TV Review: Southcliffe - Light Falls (2013)

on Wednesday, August 07, 2013
'Southcliffe' Part Two: 'Light Falls' (UK Airdate: 5 Aug '13) // Words: Saam Das

The first part of 'Southcliffe' may have been a relative slow burn, considering its central shooting spree plot device, but 'Light Falls' firmly immersed us into its bleak world. Our focus was not on Stephen Morton's quiet rampage, leaving 15 dead and 20 injured, but on the unsuspecting families of the victims. Some SPOILERS follow.

The pre-episode disclaimer of upsetting scenes suggested that events were about to take a considerably more serious turn compared to 'Hollow Shore' - a prophecy that was fulfilled almost immediately as we witness Stephen (Sean Harris) breaking into homes and shooting his victims. It is the aftermath of such events that 'Southcliffe' seeks to explore however.

We are properly introduced to the family of carer Shirley Henderson, whom Stephen (suggestively) sought out before his killing began - with loving husband Eddie Marsan (who also surprisingly played a 'nice guy' in 'The World's End') and their daughter, Kaya Scodelario. But 'Light Falls' delves deepest into pub landlord Paul's life.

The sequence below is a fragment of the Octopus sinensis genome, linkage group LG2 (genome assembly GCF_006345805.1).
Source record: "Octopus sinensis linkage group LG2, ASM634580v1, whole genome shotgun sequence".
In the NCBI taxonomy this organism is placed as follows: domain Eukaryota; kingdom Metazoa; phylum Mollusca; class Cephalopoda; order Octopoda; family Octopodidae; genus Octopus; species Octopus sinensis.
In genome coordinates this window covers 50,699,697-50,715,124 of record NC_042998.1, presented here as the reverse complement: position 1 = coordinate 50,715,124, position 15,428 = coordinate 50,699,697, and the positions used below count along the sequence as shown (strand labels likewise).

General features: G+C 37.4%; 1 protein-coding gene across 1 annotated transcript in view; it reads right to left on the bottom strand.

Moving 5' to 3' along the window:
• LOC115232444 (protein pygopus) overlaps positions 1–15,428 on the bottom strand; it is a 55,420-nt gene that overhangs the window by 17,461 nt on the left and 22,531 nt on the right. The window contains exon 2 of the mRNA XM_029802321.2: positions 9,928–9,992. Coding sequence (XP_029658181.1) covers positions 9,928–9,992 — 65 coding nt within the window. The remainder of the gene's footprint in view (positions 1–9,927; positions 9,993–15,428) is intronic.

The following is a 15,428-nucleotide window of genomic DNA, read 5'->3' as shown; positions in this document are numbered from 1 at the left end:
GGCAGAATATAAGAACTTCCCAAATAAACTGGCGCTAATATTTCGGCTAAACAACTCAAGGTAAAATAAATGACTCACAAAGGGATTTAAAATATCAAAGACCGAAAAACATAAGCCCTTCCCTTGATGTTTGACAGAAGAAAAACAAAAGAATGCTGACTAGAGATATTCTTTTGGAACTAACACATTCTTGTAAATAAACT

Again touching slightly on the grief theme as per part one, Paul (Anatol Yusef) attends the funeral of his father, only to leave soon after and meet up with a young lover at a gig. His actions make it difficult to sympathise with what happens later in the episode - although the manner in which the character learns of the events transpiring is handled magnificently.

Sean Durkin's direction again promoted the sense of bleakness and the stark reality of the situation, perhaps best exhibited in the near-greyscale establishing shots and the lack of incidental music, making events all the more haunted. The editing was arguably even more impressive, bringing together the non-linear narrative with surprisingly seamless transitions between flashbacks and scenes in the present.

Despite the headline-grabbing central plot material, the art of 'Southcliffe' appears to be in its subtlety - David's (Rory Kinnear) stare into the distance as he briefly recalled the troubles of his childhood in Southcliffe being a chief example. The finest moment of 'Light Falls' may well go to a more showy scene as Shirley Henderson frantically calls her daughter. By limiting these emotionally fraught moments, Durkin rewards us all the more greatly when they finally appear.


'Southcliffe' continues on Channel 4 on Sunday. Catch up on 4oD.

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